Most of the time, stomach bloating is just caused by gas resulting from your body breaking down food, or from a food allergy.
Sudden weight loss or gain, accompanied by bloating can be a sign of a more serious condition, such as the following. The 5th leading cancer in women, ovarian cancer affects women over 50 at a higher rate, especially if they have not had children, are obese, are taking hormone therapy, or have a family history. You can view and print the quick guides for all the pages in the about liver cancer section. Doctors usually define significant weight loss as more than 10% of your body weight - a stone for every 10 stone you weigh. You may have some discomfort or pain in the tummy (abdomen) caused by the liver getting larger. The earlier a cancer is picked up, the easier it is to treat it and the more likely the treatment is to be successful.
Cancer Research UK is a registered charity in England and Wales (1089464), Scotland (SC041666) and the Isle of Man (1103). The first symptoms of blocked bowel obstruction, also called bowel blockage, are typically pain, nausea or vomiting. We have found that a mechanical bowel blockage is almost always caused by abdominal adhesions. If you experience severe abdominal pain or other bowel blockage symptoms, you should seek immediate medical care. Obviously losing weight doesn't mean you are ill if you are dieting or there is some other reason. This squeezes the blood vessels inside the liver and the blood that normally flows through it gets backed up in the veins.
So it is important that you go to your GP as soon as possible if you notice worrying symptoms. Adhesions are bands of internal scar tissue that form on or between organs, preventing them from functioning correctly.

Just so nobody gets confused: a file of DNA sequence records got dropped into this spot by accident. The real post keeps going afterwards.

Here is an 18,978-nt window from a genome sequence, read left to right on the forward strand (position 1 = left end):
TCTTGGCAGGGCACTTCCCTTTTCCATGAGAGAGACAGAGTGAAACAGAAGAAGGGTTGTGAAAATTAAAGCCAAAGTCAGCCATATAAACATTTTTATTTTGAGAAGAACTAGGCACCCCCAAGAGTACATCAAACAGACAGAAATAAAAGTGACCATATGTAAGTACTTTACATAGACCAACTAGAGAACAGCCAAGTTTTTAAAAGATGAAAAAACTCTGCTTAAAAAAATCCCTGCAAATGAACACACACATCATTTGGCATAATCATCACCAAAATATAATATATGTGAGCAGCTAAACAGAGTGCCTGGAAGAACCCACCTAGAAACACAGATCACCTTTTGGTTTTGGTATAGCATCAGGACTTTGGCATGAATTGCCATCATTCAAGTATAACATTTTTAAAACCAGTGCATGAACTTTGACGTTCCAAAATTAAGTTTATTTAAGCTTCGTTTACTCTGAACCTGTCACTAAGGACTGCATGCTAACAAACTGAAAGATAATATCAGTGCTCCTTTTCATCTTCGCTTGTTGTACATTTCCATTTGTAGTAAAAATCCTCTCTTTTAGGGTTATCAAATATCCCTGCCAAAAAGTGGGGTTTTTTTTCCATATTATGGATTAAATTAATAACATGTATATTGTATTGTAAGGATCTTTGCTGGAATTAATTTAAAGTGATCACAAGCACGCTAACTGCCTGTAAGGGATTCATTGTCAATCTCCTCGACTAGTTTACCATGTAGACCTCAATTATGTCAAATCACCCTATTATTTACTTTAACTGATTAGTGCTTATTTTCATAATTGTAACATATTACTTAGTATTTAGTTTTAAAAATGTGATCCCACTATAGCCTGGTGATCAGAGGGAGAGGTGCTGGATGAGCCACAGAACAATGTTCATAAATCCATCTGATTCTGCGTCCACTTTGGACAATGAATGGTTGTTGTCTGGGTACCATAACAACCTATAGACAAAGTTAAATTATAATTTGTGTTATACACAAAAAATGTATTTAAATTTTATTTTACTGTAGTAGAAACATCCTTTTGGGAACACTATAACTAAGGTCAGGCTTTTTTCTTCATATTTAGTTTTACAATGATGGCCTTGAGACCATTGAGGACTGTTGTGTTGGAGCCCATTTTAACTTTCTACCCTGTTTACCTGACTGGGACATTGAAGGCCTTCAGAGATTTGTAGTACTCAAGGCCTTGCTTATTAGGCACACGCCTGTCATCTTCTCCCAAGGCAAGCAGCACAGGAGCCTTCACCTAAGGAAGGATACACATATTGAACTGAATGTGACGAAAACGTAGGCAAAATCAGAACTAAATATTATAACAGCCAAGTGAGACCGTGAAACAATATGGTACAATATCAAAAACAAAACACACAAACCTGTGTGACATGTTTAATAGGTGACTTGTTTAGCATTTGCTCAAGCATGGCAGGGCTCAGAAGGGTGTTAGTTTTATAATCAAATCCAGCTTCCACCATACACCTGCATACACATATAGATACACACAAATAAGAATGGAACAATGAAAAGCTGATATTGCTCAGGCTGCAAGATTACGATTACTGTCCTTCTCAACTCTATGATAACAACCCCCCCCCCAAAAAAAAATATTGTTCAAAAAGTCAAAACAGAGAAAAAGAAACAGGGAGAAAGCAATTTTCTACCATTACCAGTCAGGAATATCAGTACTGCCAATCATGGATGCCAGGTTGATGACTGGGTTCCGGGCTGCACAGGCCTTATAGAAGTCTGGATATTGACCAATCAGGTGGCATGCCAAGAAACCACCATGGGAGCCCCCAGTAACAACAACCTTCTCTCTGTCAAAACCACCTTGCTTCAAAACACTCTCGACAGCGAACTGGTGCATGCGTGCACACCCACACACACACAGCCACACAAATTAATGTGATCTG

The two most common forms are Crohn's disease and ulcerative colitis, which affect about 250,000 people in the UK.
It is intended for general information purposes only and does not address individual circumstances.
The pressure in these veins increases and forces fluid to leak from the veins into the abdomen. It means that your liver is not working properly or there may be a blockage in the bile duct. This is caused by the enlarged liver stimulating the nerves under the diaphragm, which are connected to nerves in the right shoulder (referred pain). In the case of bowel blockage, adhesions obstruct the passage designed to transport food and may prevent the body from processing food.
It is not a substitute for professional medical advice, diagnosis or treatment and should not be relied on to make decisions about your health. The veins may grow in size so much that they can be seen underneath the surface of the skin. IBD can severely disrupt digestion by causing the walls of the digestive tract to become swollen, inflamed and develop ulcers. Never ignore professional medical advice in seeking treatment because of something you have read on the BootsWebMD Site.
The bile's yellow pigment is excreted through the kidneys, so your urine appears darker than normal. And because the bile is not passing into your bowel, your stools will be much paler than normal. You can get it at any age, but it often affects younger people between the ages of 10 and 40. It can develop anywhere in the digestive tract, from the mouth to the anus, but most commonly affects the small intestine, the colon, or both.

It may also develop a cobblestone pattern of sores or ulcers deep inside the bowel wall, as seen here.